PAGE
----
Why is Juliet frightened when Romeo comes out on the balcony in Romeo and Juliet?  

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Let us remember what happens in Act II scene 2. Romeo has stolen in to the Capulet's orchard, and is now beneath Juliet's window. We hear Romeo's soliloquy and then, as Juliet enters, we hear her soliloquy, that is, unbeknownst to her, heard by Romeo. She feels that, standing on her balcony, she is alone and can speak out her thoughts of the momentous event that has happened to her that evening. She voices her secret and hidden desires verbally precisely because she feels she is in a safe environment and no one can hear her. Thus when Romeo suddenly breaks out into speech and reveals himself in the dark, we can understand her fear at the sudden interruption of her reverie and, indeed, the way that she has voiced her most secret thoughts to someone and has exposed her emotions. Note what Juliet says:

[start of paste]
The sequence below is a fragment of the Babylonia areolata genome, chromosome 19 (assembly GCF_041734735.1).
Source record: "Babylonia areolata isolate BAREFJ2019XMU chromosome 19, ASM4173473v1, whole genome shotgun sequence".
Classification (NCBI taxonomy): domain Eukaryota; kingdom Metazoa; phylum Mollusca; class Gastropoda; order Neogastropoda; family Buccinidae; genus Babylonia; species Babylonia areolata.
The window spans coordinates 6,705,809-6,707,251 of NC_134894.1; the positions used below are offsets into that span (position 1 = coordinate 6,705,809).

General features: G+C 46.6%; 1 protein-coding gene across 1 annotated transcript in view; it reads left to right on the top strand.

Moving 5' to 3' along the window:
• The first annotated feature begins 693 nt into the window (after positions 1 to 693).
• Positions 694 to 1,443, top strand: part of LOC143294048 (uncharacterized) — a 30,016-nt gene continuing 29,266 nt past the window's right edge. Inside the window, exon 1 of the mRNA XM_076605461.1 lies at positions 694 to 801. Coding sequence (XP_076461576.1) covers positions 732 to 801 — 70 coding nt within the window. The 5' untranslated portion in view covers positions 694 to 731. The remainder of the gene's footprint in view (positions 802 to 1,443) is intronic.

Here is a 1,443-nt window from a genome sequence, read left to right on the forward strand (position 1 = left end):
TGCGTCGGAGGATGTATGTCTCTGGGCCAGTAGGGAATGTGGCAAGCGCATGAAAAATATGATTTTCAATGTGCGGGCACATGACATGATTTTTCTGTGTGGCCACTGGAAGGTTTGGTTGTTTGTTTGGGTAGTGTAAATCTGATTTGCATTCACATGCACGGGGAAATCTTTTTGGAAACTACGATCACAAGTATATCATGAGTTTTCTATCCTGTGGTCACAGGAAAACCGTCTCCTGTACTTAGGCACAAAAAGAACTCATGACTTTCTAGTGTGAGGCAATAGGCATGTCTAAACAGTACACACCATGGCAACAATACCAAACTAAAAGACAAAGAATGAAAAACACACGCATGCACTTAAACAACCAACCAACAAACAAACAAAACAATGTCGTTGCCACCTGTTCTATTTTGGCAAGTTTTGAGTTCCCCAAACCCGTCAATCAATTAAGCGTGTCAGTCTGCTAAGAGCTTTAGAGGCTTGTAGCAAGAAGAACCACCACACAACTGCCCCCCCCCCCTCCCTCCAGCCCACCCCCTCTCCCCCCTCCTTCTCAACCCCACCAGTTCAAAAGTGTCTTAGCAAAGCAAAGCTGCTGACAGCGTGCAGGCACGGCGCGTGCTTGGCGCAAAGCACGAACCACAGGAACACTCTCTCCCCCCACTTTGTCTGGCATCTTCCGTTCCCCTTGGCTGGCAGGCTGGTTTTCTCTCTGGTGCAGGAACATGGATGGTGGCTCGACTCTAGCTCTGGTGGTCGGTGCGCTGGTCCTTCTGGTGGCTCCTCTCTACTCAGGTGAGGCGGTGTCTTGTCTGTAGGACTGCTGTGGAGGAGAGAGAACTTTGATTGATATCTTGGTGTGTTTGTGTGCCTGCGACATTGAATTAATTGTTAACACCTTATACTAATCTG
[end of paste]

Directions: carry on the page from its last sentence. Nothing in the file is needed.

What man art thou, that, thus bescreened in night,

So stumblest on my counsel?

We can see Juliet's point of view here. Romeo is "bescreened in night" and has deliberately concealed himself so he could sneak up on Juliet's balcony. He has deliberately eavesdropped in on her "counsel," which refers to her private thoughts, when he could have revealed himself before she started talking. Having confessed her love to a Montague, she has endangered her own public standing and her reputation. No wonder she is frightened at this intrusion.